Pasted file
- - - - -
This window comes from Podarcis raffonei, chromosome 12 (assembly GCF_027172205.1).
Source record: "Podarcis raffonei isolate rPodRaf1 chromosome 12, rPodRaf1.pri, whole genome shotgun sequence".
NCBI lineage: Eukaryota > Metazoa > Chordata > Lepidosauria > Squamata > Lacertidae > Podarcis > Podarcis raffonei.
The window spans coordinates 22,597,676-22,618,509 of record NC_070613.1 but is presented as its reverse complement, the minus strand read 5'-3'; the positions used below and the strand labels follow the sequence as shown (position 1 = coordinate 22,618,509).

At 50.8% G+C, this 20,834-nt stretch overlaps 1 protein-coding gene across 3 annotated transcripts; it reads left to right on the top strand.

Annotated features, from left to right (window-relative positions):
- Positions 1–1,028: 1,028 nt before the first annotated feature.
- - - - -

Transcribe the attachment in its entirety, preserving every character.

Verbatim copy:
This window comes from Podarcis raffonei, chromosome 12 (assembly GCF_027172205.1).
Source record: "Podarcis raffonei isolate rPodRaf1 chromosome 12, rPodRaf1.pri, whole genome shotgun sequence".
NCBI lineage: Eukaryota > Metazoa > Chordata > Lepidosauria > Squamata > Lacertidae > Podarcis > Podarcis raffonei.
The window spans coordinates 22,597,676-22,618,509 of record NC_070613.1 but is presented as its reverse complement, the minus strand read 5'-3'; the positions used below and the strand labels follow the sequence as shown (position 1 = coordinate 22,618,509).

At 50.8% G+C, this 20,834-nt stretch overlaps 1 protein-coding gene across 3 annotated transcripts; it reads left to right on the top strand.

Annotated features, from left to right (window-relative positions):
- Positions 1–1,028: 1,028 nt before the first annotated feature.